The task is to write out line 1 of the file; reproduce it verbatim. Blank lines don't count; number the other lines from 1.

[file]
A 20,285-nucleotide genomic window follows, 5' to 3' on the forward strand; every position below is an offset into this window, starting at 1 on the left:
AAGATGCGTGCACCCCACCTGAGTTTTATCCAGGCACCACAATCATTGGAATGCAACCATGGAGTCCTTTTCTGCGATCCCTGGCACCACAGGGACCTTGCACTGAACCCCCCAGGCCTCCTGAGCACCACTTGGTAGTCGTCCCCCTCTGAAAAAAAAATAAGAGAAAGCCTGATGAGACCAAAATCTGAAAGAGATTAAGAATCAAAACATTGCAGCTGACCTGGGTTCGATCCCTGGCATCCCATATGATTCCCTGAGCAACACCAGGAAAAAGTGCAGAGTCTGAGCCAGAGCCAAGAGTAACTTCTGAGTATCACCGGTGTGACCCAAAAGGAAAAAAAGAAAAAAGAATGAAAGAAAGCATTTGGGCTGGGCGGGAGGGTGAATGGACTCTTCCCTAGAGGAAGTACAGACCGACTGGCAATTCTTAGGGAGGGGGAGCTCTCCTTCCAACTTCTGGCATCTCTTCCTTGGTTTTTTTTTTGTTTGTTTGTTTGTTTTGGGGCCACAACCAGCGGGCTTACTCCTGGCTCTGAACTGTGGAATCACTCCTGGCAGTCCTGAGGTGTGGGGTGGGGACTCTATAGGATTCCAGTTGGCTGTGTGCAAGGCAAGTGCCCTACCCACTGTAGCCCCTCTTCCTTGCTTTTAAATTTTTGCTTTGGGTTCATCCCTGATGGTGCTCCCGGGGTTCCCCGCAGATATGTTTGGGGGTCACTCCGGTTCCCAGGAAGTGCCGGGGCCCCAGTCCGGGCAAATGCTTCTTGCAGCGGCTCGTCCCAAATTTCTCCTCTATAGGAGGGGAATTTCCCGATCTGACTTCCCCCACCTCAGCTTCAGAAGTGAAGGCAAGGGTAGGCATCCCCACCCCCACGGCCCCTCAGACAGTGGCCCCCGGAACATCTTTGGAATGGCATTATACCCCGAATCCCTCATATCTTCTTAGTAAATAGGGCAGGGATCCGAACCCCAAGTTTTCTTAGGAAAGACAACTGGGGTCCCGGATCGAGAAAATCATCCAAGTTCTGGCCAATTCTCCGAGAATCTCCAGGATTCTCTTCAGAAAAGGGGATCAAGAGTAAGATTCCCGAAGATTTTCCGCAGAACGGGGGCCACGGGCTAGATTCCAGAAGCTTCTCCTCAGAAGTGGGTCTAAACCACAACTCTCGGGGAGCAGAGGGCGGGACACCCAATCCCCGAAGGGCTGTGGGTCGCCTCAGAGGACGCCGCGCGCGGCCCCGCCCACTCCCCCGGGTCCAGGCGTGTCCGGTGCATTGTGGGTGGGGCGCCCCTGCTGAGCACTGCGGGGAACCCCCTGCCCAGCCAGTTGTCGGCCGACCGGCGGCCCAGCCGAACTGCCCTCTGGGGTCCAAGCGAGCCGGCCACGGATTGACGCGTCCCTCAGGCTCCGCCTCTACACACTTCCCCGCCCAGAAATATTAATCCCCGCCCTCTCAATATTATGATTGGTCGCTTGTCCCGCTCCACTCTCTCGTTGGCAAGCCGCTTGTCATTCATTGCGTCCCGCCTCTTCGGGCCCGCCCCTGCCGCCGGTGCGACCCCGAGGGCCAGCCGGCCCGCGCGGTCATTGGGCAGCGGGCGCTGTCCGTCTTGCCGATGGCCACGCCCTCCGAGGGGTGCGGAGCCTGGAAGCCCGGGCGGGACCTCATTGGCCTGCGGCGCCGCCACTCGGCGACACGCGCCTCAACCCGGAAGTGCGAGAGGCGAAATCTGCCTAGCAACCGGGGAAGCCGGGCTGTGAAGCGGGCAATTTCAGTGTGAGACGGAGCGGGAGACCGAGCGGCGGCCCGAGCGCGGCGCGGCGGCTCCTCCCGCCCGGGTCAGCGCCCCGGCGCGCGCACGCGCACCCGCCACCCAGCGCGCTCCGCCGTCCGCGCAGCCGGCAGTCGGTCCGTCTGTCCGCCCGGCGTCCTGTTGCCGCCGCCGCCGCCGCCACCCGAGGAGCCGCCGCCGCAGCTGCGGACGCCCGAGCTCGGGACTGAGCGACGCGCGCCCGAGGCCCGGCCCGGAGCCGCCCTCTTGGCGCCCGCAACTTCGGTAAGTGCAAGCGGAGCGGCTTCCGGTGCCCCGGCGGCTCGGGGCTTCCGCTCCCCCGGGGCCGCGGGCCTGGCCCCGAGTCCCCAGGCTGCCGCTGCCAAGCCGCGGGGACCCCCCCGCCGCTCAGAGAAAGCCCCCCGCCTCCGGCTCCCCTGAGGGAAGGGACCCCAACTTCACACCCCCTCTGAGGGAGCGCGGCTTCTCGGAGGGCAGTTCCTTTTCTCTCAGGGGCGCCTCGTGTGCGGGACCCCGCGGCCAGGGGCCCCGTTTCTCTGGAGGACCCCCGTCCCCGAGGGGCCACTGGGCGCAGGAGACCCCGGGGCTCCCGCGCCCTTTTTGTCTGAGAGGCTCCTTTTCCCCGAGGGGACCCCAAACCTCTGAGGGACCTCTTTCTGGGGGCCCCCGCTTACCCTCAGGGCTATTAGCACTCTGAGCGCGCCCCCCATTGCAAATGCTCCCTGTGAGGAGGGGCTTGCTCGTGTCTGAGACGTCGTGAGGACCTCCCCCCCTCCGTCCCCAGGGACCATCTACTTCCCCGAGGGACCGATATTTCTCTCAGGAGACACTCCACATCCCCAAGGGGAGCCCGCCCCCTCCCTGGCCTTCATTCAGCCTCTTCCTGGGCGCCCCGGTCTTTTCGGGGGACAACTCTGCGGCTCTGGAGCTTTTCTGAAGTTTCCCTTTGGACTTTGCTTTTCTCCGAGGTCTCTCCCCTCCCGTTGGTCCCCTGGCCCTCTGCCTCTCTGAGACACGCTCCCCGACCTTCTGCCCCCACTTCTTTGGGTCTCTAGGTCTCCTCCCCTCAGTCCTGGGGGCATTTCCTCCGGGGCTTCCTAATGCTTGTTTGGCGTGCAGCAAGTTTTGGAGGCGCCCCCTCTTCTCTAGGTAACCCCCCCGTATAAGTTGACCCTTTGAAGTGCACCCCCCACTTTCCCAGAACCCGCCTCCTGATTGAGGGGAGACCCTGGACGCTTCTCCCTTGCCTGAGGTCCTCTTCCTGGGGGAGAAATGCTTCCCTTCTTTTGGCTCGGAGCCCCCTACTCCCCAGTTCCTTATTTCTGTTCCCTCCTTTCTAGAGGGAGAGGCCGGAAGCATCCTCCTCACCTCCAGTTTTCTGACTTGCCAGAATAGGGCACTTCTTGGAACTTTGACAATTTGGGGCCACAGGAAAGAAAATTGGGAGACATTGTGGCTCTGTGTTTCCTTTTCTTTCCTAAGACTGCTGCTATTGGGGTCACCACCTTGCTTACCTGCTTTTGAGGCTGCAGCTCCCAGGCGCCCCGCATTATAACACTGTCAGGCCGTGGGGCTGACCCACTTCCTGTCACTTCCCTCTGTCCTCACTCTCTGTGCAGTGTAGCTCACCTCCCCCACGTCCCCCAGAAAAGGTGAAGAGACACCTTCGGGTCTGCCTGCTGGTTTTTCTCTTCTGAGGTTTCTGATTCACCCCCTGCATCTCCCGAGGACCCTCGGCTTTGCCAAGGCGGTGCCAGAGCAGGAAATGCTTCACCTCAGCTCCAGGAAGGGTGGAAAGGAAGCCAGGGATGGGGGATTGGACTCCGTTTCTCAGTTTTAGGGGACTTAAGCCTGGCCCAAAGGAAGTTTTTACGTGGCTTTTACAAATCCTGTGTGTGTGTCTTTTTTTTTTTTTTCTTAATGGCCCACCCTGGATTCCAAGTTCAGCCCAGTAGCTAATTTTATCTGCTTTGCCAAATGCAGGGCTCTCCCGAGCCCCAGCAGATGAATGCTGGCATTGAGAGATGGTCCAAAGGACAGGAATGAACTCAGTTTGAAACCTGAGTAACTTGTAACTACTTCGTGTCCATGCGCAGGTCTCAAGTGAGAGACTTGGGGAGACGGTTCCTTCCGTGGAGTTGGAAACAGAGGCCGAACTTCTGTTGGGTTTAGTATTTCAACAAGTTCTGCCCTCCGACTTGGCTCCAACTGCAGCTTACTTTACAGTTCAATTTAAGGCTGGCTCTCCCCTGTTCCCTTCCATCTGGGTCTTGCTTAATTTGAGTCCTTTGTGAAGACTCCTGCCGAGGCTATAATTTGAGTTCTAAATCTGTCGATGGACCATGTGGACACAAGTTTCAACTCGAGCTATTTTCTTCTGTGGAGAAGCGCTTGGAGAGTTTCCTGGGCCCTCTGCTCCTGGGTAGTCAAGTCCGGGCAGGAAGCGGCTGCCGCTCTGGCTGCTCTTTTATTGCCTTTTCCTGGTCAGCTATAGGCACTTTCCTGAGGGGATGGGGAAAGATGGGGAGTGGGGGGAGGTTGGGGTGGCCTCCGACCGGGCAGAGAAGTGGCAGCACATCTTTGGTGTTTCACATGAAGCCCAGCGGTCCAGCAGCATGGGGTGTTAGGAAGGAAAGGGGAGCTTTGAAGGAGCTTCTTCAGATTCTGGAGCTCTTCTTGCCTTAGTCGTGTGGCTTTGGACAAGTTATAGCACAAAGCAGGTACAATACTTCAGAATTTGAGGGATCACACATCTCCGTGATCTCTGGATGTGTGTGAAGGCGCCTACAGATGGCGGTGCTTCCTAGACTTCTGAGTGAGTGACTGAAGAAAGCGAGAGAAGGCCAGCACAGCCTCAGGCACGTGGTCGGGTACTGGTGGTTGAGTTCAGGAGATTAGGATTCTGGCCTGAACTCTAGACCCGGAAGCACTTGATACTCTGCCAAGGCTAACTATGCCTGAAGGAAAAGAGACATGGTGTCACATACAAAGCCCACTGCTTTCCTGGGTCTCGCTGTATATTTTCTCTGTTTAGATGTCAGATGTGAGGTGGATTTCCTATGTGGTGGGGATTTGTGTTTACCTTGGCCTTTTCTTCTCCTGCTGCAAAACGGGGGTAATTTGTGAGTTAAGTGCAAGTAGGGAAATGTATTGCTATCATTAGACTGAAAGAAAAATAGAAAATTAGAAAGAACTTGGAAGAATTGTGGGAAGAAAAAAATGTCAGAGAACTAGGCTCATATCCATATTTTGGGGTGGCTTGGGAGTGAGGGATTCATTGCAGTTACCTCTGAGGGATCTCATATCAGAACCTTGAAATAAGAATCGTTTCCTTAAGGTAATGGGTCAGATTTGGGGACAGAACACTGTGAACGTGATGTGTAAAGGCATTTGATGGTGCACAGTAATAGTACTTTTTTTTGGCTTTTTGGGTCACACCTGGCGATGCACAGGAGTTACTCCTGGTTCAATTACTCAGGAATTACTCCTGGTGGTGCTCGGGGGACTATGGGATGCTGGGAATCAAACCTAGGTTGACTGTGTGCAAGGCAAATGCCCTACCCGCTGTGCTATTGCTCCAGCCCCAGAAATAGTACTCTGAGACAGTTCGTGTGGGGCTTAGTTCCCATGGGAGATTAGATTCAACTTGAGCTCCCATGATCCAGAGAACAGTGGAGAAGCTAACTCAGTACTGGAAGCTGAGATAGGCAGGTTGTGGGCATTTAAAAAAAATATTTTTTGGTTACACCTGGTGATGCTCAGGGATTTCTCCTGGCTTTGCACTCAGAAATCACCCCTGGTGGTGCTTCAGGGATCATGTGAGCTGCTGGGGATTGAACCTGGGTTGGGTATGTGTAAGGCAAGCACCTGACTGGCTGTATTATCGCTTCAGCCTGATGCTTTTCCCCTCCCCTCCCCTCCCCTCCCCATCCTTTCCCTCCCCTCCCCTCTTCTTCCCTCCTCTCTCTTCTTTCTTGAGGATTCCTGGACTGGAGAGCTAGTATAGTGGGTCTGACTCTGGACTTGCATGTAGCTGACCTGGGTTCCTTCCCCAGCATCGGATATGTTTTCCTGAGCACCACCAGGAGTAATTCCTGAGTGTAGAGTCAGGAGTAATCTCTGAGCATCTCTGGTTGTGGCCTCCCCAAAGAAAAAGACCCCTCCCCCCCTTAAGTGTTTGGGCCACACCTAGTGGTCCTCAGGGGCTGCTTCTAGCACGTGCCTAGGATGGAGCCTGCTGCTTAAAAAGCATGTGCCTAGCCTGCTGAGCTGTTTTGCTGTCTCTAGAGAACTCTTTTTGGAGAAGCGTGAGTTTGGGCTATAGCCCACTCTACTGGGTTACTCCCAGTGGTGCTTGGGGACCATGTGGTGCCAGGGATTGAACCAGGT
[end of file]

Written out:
A 20,285-nucleotide genomic window follows, 5' to 3' on the forward strand; every position below is an offset into this window, starting at 1 on the left: